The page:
On the Family Research Council’s Washington Watch last night, Rep. John Fleming (R.-LA) weighed in on the pending Supreme Court decisions on marriage equality. Fleming likened gay marriage to marriage between a U.S. citizen and a foreigner, claiming that federal recognition of gay marriage would cause straight people to enter into same-sex marriages for practical benefits. Same-sex marriages would then have to be questioned to determine if they were “done for convenience” or as the result of a bribe. Host Tony Perkins added that gay marriage would never be legitimate, because there is no way to “verify” the validity of the couple.
Fleming: But you know, it’s interesting. Humans can be very innovative sometimes and I can actually see where two people of the same sex, even who are not themselves homosexual in any way, could find a way to get married just for the purpose of sharing those benefits and only for practical reasons. So you can see the ramifications if the Supreme Court comes out and allows that.
Perkins: No question about it. And there’s no way to necessarily verify that. What you can then set up is a case where you discriminate against couples who are in some jurisdictions, because if they move their marriage is not recognized. And they could then be treated in a way that’s different than heterosexual couples that are cohabitating. It’s a mess once you go down this path.
Fleming: It is. It would be similar to marrying someone from a foreign country. Is it done for convenience? Did someone pay somebody to be married? I mean you can see how the whole institution of marriage could be demeaned. It could certainly be reduced in its importance and taken off the lofty place that we now hold marriage.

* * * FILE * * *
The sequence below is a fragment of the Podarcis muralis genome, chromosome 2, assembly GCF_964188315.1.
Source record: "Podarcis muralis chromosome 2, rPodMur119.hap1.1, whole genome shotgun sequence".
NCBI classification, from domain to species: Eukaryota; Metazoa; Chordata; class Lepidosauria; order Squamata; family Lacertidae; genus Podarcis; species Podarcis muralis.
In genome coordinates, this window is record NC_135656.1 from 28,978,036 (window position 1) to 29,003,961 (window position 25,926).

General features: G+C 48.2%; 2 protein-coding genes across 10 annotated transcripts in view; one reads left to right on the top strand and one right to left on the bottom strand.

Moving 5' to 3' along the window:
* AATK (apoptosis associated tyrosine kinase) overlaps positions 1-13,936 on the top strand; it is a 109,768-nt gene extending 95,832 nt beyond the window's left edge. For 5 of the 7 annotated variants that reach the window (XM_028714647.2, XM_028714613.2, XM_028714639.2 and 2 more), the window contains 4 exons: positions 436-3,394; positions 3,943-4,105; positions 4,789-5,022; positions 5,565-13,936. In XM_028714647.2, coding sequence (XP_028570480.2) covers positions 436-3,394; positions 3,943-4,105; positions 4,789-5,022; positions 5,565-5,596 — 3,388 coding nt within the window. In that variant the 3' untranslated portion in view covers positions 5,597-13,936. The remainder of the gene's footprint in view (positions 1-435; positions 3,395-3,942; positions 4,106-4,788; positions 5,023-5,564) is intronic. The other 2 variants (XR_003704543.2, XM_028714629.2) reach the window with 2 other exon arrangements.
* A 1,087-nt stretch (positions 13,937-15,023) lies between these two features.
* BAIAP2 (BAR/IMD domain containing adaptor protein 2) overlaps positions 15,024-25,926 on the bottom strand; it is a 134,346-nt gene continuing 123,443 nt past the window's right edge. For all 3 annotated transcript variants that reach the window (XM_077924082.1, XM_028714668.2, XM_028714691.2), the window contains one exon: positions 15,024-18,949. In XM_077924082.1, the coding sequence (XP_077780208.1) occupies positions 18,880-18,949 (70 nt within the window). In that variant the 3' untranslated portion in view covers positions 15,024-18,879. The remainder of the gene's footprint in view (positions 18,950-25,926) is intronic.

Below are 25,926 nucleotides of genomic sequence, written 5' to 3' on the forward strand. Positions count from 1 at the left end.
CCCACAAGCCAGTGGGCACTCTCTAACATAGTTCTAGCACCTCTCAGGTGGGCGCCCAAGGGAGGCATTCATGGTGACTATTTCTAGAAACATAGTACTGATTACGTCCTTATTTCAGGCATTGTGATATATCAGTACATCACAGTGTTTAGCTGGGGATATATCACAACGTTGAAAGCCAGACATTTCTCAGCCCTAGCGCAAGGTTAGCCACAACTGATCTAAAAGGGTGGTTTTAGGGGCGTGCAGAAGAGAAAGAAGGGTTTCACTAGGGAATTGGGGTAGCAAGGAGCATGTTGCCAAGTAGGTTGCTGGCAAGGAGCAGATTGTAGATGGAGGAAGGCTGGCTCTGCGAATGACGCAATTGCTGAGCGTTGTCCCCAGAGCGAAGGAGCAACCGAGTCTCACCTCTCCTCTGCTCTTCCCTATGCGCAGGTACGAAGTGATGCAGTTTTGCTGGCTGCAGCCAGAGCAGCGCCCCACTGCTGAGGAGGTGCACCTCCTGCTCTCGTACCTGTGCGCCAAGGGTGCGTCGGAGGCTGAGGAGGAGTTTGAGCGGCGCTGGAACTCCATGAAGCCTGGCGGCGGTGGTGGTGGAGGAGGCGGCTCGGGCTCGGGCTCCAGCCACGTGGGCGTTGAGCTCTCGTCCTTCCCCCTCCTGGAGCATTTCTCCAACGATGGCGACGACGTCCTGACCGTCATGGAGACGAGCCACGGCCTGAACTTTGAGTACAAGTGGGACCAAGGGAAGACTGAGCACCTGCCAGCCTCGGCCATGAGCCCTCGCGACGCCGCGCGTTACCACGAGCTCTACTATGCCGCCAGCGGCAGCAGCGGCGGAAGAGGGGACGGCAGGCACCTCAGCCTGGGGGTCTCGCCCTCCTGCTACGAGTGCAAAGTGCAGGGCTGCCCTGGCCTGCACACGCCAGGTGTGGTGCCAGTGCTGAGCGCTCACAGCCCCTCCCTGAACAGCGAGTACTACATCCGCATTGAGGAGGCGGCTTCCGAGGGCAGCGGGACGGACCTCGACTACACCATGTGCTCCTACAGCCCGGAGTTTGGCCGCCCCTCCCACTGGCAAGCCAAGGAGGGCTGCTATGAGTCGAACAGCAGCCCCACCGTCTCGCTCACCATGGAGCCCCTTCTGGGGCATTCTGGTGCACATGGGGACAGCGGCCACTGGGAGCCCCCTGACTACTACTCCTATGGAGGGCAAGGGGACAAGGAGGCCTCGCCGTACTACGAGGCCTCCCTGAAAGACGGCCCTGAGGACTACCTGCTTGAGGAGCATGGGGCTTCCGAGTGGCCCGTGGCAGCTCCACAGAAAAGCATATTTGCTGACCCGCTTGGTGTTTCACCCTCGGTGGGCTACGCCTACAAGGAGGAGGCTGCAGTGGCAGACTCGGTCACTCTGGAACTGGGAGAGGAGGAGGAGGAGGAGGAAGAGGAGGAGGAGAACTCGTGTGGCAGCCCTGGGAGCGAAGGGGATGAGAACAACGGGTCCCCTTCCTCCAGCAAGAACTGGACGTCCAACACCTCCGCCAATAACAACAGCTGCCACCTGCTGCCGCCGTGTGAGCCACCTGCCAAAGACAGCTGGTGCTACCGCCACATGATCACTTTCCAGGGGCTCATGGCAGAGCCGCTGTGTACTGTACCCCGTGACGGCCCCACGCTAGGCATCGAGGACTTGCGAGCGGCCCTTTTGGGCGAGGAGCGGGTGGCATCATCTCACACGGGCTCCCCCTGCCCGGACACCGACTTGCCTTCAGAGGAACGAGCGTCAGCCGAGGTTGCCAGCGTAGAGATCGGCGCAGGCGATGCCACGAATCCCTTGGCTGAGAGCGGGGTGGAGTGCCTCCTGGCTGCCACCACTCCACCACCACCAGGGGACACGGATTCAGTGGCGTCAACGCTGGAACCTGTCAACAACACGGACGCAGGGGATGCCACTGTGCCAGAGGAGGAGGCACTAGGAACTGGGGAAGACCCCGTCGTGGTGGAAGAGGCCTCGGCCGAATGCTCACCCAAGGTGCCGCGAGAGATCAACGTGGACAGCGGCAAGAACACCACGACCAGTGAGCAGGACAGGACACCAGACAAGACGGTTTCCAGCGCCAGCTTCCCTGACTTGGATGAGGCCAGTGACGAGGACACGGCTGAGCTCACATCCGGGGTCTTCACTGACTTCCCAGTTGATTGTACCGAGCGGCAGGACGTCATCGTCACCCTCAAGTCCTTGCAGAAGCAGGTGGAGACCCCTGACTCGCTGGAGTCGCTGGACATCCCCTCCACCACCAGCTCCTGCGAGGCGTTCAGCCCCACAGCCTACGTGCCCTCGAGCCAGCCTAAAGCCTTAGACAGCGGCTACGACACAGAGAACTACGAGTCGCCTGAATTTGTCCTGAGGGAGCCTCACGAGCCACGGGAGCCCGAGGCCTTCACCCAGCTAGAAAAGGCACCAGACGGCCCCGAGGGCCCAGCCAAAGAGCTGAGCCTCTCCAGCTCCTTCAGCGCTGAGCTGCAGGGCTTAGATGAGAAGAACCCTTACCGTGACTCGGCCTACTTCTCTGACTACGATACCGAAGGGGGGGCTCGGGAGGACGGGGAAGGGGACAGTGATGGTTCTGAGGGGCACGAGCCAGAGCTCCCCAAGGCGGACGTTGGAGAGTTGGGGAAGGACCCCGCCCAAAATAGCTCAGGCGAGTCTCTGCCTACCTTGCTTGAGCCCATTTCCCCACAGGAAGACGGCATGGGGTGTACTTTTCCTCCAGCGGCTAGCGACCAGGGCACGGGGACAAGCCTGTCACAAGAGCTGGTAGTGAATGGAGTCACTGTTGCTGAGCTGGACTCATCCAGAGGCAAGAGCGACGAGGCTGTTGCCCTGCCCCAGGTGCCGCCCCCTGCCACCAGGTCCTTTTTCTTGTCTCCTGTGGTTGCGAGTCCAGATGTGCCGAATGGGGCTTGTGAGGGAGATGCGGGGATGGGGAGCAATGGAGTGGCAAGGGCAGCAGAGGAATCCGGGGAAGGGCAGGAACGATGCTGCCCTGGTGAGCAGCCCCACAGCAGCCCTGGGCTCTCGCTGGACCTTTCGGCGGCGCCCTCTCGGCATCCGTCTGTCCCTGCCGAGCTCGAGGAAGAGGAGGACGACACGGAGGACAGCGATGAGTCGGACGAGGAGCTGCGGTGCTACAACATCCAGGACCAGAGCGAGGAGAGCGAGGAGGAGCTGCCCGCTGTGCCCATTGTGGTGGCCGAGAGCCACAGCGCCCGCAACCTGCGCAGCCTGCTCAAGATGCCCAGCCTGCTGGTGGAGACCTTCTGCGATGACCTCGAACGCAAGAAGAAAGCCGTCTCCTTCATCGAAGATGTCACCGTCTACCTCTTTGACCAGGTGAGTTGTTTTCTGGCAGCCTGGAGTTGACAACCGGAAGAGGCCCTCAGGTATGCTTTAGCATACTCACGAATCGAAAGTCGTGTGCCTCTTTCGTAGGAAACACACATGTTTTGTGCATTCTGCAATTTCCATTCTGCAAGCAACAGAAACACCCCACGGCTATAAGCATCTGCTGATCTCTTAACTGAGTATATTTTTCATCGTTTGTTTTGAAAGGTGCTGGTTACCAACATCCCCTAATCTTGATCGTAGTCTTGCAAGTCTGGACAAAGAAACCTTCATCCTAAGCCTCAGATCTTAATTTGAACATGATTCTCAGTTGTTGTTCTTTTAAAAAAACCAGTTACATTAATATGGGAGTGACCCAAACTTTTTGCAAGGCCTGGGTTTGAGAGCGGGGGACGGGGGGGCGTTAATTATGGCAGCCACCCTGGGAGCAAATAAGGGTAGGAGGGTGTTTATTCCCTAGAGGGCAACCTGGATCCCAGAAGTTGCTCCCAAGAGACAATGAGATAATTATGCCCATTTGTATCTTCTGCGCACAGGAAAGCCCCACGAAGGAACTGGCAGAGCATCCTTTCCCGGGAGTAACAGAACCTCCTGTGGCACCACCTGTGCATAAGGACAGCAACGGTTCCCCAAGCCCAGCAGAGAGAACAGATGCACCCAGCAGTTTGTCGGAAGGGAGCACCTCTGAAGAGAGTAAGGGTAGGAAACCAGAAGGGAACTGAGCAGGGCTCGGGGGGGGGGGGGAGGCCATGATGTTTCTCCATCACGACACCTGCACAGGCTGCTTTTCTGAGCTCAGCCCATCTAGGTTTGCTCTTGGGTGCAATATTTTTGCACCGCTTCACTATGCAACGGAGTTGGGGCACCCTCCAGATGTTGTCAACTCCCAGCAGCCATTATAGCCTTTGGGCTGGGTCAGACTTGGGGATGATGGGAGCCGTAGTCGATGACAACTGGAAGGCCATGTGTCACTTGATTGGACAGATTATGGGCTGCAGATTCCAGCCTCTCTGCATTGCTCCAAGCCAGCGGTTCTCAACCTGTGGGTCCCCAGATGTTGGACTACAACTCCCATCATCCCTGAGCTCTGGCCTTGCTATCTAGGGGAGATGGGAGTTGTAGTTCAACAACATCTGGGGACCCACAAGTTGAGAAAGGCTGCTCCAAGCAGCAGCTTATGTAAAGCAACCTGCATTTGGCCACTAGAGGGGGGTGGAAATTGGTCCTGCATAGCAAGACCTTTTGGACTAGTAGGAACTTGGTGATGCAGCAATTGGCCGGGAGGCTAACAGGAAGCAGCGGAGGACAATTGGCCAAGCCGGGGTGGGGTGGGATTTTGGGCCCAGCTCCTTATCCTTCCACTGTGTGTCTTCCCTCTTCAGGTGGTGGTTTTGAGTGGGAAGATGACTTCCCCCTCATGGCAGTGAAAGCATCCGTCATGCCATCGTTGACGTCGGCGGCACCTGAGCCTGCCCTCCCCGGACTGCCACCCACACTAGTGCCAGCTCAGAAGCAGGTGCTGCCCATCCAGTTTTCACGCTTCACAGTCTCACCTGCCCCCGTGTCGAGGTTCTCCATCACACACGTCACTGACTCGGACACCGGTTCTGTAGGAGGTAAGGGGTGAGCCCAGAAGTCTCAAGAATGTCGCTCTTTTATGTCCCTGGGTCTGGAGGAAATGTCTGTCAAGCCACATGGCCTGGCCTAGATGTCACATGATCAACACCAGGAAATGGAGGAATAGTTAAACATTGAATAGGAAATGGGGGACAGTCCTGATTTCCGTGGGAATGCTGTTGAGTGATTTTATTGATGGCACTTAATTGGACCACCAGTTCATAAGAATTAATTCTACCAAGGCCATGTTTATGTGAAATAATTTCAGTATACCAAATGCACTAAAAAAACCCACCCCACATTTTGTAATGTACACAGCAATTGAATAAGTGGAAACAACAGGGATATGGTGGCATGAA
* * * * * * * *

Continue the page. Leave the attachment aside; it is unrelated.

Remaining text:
Fleming also said that fathers are being “marginalized” as a result of the decline of the traditional family. He stated that “fathers have a less and less important role in procreation now,” although the biology behind that last point was a little unclear.
Perkins: There’s really an alarming rate of fatherlessness in America. And we’re beginning to see the consequences of that as we’ve moved away from that normative definition of what marriage and family has been and should be.
Fleming: No question, Tony. The long term trend over the last three decades is to marginalize fathers. Fathers have a less and less important role in procreation now, in rearing children, in providing for families. Even in many cases, even when they’re actually in the marriage and they exist as a father, oftentimes being marginalized in their importance there. So it’s an alarming cultural direction.